The longstanding concerns of some ratepayers as well as some members of Council regarding the billing practices of the Brudenell Lyndoch and Raglan (BLR) Integrity Commissioner, as well as their lawyers, were confirmed in a decision released by Justice Robyn Ryan Bell of the Divisional Court on January 4, 2022. The judge criticized both the Wishart Law firm and the Integrity Commissioner (Peggy Young-Lovelace of E4m), specifically:
- As against E4m, for charges that the judge classified as “excessive;” and,
- As against Wishart Law, for seeking costs in representing BLR when the Township was not a party to the court motion.
Justice Ryan Bell of the Divisional Court said in her ruling “Having regard to the factors set out in r. 57.01(1), I agree with Ms. Budarick that the costs claimed by the Integrity Commissioner are excessive. In particular, the motion was not complex. The total time incurred by counsel for the Integrity Commissioner – 41.5 hours for senior and junior counsel – is excessive for a straightforward motion involving no evidentiary record.”
The judge also considered the claim by Tim Harmar of the Wishart Law firm for payment of fees relating to the same motion. Referring to the contents of Harmar’s “dockets,” she said, “The dockets … make plain that these are costs which were incurred by the Township. The Township is not a party to the appeal and was not a party to the motion.” She therefore refused to allow the sum of $3,588.03 claimed by Wisharts to be recovered.
The costs ruling followed Justice Ryan Bell’s decision dated December 6, 2021 rejecting Councillor Budarick’s request to remain on BLR Council pending the hearing of her appeal against the earlier decision of Justice James ordering that she be removed from her seat on Council.
The Integrity Commissioner had requested payment of $14,515.98 but the judge reduced this to $5,100. It remains to be seen whether or not the ratepayers of BLR Township have been presented with a bill from E4m for the higher amount and, if so, whether it will be disputed. Readers may recall from previous reports in The Current that questions have been raised about the billing practices of the two firms, as well as about ISN, the private investigators retained by E4m. Those included:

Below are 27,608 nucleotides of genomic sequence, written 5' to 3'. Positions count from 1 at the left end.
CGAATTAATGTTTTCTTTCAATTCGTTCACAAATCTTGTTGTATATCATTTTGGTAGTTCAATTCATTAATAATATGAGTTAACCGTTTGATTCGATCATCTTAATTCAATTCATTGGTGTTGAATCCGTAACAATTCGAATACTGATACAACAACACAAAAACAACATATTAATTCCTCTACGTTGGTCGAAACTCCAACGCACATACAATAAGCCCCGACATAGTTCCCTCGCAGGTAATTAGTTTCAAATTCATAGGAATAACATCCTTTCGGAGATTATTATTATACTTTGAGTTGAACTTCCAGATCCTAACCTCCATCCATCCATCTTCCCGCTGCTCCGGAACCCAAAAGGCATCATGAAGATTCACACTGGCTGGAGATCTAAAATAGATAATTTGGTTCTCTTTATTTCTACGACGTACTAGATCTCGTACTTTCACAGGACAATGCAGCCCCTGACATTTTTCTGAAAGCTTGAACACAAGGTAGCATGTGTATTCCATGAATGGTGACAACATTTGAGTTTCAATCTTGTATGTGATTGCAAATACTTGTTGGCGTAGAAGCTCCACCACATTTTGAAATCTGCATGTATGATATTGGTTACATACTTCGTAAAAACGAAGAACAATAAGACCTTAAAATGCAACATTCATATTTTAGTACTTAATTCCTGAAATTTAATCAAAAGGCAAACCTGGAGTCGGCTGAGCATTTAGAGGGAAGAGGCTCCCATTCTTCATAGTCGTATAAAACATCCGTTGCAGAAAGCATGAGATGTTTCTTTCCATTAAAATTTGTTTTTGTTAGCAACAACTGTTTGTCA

- A 2019 report into Councillor Iris Kauffeldt cost BLR $4,460 despite the fact that Young-Lovelace acknowledged that the matter was outside of her jurisdiction claimed 36 hours of work.
- A 2020 report into Councillor John Rutledge took over a year to complete and cost BLR $5,162.35, this despite the fact that the Integrity Commissioner’s investigator conducted no interviews on the matter.
- In June 2021, the BLR released a number of E4m/Wishart Law invoices totalling $73,000 for their services for Code of Conduct investigations and Occupational Health and Safety Investigations
- Previously in response to criticism, Young-Lovelace stated in a letter to BLR Council on January 20 2020 that “It has not been our practice to provide specific time detail of activities carried out.”
The Current wrote to BLR in June 2021 seeking comments about possible examples of over-charging and other anomalies in the invoices, but did not receive a substantive response.
Councillor to ask for Third Party Investigation of IC billing
Councillor Trevor Lidtkie has indicated that he will be putting forward a motion at the next meeting of BLR Council asking that Council appoint an independent third party to conduct a review of past billing submitted by Wishart, E4m and ISN. Lidtkie, who attributes his current problems with Integrity Commissioner investigations to his previous questioning of their bills, told The Current “I am happy that the court got to see what I have been seeing from the get-go. This company is in the billing business not the integrity business.” Lidtkie went on to say “I think we need someone we can trust to come in and determine if other charges are excessive as well?”
The Current will continue to seek comment on these matters from BLR staff and Council.
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